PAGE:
Scotland’s national football team dates back to the first international football match in 1872. Until the Second World War, Scotland mainly competed against other Home Nations in the British Home Championship, with the most fiercely contested. England. The Scottish Football Association, which controls the team, joined the international governing body FIFA in 1910, but seceded from FIFA in 1928, along with the other Home Nations. Scotland Football History.

YearAll Years

This meant that Scotland did not participate in 1930, 1934, or 1938 World Cups. The Home Nations rejoined FIFA after the Second World War and Scotland began to compete in international competitions thereafter. Scotland has since competed in eight World Cups and three European Championship tournaments but has never progressed beyond the first round.

Oldest National Football Team

Scotland and England are the oldest national football teams in the world. Teams representing the two sides first met at the Oval in five matches between 1870 and 1872. The two countries played their first official international football match on 30 November 1872 at Hamilton Crescent in Partick, Scotland. The match ended in a goalless draw.

All eleven players representing Scotland that day played for Glasgow amateur club Queen’s Park. Over the next forty years, Scotland played matches exclusively against the other three home nations—England, Wales, and Ireland. The British Home Championship began in 1883 making these games competitive. The matches against England were particularly tough and the rivalry developed quickly.

1st International match

The first international match against Wales took place on 25 March 1876 when the Scots won 4–0. Between 1872 and 1929, Scotland only played matches against the other home nations of England, Ireland and Wales. Initially, matches between the Home Nations were merely annual friendlies, but the introduction of the British Home Championship in 1884 provided competitive international football for the first time.

The lack of games against other opponents was largely due to the dominance of the home nations in football and the logistical problems of organizing international competitions in the days before air travel.

Scotland Football Team

During these early years, defeats were rare for Scotland, losing just two of their first 43 international matches. It was not until a 2-0 home defeat by Ireland in 1903 that Scotland lost a match to a team other than England. Scotland won 26 of the 51 British home championships held before World War II, sharing nine of those titles. A 7-2 defeat by the Scots in 1878 was England’s record defeat until 1954. Another particularly notable Scotland win against England was a 5–1 win against England at Wembley in 1928, which led to the team being named the Wembley Wizards.

However, the Scottish eleven never played together again in this match, and soon after in 1930 the SFA selected only domestic players due to a dispute with the English authorities over the release of players. Eight ‘Anglos’ were involved in the 1928 victory, but it would be a decade later before that many were involved in a match again.

FIFA World Cup

The SFA joined FIFA in 1910, but relations between FIFA and the Home Nations were strained. They all withdrew from FIFA in 1928 in a dispute over payments to amateur players. Scotland played their first match outside the British Isles in 1929, beating Norway 7–3 in Bergen. Scotland played more friendlies against continental opposition and enjoyed wins over Germany, the Netherlands, and France before being beaten 5–0 by Austria’s Wunderteam and 3–0 by Italy.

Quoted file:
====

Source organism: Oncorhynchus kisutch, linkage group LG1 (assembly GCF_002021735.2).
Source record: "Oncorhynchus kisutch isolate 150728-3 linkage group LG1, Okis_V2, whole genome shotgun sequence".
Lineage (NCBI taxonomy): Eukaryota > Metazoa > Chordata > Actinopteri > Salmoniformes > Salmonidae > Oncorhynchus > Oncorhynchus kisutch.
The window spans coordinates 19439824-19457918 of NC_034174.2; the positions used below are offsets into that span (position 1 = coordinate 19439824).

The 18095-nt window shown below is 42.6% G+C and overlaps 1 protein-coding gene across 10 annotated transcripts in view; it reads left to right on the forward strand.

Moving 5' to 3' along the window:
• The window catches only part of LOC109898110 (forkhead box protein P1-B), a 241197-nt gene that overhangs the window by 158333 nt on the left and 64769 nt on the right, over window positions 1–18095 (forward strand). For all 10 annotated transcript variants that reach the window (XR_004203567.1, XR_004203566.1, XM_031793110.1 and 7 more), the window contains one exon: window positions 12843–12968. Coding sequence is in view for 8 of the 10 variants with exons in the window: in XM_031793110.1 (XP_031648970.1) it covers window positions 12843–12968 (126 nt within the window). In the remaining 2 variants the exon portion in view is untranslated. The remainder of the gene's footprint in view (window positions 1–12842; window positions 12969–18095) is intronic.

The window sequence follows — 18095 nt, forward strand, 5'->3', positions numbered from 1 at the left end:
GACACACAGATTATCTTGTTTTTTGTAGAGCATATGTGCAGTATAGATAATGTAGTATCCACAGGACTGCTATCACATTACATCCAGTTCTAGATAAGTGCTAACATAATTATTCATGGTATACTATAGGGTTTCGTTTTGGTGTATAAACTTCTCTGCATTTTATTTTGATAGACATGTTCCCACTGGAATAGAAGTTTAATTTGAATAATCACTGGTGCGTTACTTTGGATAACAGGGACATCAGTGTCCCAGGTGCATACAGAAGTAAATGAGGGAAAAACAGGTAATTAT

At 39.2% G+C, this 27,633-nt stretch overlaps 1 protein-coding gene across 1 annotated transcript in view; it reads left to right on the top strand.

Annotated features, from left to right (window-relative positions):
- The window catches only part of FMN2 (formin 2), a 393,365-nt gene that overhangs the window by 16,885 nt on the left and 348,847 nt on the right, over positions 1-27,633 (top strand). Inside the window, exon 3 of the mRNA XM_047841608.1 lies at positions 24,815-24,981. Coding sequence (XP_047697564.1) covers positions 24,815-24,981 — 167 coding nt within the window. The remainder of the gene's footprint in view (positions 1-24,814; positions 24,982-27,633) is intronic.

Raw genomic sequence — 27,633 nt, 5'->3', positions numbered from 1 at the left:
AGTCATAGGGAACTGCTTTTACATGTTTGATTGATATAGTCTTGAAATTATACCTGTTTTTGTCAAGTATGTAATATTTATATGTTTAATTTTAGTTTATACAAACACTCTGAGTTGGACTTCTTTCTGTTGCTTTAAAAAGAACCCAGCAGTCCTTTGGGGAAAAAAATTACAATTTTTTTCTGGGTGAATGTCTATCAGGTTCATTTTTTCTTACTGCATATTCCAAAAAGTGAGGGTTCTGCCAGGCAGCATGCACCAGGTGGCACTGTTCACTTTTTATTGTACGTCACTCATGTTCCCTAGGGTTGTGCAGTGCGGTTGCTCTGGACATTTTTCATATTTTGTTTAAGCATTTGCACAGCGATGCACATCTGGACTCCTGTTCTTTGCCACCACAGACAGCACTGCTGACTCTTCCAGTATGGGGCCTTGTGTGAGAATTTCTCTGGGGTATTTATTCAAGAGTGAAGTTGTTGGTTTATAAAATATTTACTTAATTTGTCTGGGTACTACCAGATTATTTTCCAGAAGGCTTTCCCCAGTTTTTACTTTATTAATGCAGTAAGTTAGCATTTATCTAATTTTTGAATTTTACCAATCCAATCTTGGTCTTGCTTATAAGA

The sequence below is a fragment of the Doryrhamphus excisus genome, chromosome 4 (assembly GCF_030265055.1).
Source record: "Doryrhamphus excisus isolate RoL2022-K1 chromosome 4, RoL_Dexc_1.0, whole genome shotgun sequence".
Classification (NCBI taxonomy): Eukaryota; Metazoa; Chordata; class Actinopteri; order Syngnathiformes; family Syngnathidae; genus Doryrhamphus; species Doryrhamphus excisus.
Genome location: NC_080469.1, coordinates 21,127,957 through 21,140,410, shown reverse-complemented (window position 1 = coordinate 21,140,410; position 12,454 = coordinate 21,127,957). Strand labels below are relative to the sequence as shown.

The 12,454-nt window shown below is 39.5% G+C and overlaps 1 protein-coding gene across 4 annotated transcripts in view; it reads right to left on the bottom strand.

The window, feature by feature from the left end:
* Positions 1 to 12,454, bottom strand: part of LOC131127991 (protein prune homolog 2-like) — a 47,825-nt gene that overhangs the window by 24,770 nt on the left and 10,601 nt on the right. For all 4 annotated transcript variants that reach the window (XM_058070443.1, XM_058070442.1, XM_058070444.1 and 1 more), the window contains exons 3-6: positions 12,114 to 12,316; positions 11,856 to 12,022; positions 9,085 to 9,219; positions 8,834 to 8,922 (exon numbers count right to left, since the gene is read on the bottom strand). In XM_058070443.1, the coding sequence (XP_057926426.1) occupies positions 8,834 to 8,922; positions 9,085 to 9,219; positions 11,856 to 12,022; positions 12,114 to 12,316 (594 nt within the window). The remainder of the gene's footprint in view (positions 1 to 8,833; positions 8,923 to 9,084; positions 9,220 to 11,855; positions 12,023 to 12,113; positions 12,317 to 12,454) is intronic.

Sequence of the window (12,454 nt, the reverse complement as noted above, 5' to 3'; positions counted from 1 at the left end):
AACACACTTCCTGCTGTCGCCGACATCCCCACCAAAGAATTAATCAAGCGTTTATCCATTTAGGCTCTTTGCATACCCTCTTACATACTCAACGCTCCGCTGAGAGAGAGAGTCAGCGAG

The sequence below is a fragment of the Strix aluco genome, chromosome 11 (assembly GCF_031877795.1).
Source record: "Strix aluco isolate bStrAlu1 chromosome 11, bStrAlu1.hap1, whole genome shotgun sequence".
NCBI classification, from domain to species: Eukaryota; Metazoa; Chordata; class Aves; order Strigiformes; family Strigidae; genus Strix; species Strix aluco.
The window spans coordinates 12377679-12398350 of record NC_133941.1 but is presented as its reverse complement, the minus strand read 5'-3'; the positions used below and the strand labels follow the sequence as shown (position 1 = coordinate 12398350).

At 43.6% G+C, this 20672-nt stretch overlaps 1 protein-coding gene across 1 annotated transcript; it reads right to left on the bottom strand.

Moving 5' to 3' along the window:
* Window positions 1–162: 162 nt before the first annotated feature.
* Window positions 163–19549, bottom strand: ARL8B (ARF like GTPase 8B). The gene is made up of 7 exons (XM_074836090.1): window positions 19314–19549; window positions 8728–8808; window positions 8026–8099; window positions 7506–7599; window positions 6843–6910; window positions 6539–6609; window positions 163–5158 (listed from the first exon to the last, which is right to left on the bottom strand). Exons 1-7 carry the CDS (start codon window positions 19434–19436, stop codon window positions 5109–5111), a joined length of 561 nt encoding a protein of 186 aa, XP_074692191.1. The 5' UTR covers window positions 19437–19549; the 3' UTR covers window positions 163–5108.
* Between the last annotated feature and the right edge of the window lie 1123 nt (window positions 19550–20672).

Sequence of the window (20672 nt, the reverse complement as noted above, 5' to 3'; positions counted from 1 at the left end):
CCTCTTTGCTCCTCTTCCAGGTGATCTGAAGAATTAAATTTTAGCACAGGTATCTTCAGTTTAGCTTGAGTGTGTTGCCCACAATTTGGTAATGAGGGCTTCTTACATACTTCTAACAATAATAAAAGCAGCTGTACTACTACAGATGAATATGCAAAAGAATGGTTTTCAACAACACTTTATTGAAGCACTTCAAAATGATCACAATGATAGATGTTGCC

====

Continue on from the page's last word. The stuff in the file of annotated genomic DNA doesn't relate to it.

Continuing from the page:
Due to withdrawal from FIFA, Scotland did not participate in the 1930 FIFA World Cup. Several Scottish-born players played for the United States, which reached the semifinals. They lost 6–1 to Argentina, with Jim Brown scoring the American goal. Scotland Football History.

1994 FIFA World Cup

Scotland faced a tough group to qualify for the 1994 FIFA World Cup, as they were drawn with Italy, Portugal, and Switzerland. And Scotland lost their opening match 3–1 in Switzerland, with Richard Gough sent off for deliberate handball. Scotland was playing away from their usual home stadium of Hampden Park as an all-seater stadium was being rebuilt and manage to hold goalless draws against both Italy and Portugal at Ibrox towards the end of 1992.

Malta’s moment of truth at Ibrox came when the team was thrash 5-0 by Portugal in Lisbon in April 1993. Ally McCoist broke his leg during the match, after which Roxburgh said: “a team died there”.

In 2015

In 2015, Scotland manager Gordon Strachan referred to the match when speaking of how it was transformative in Scottish football: “Funnily enough, I felt when Scotland was beat 5-0 by Portugal. 0 and Ally McCoist broke his leg. There was an uproar about quality. I said it at the time, but only after another 20 years have passed do I think I can influence things. Can, and performance director Brian McClure can influence things and SFA can influence things.” Scotland Football History.

Captain Richard Gow played his last match for the team when he was drop at Roxburgh. When Craig Brown was appoint manager, Gow said he wanted to play for Scotland again. But Brown refused to bring him back, ending his international career. Andy Roxburgh’s final match in charge was a 1–1 draw against Switzerland at Pittodrie in September 1993. Which mathematically ended their chances of qualifying for the World Cup. This was a significant moment in Scottish football history. As it meant that Scotland would miss out on the World Cup for the first time since 1970. For more details click here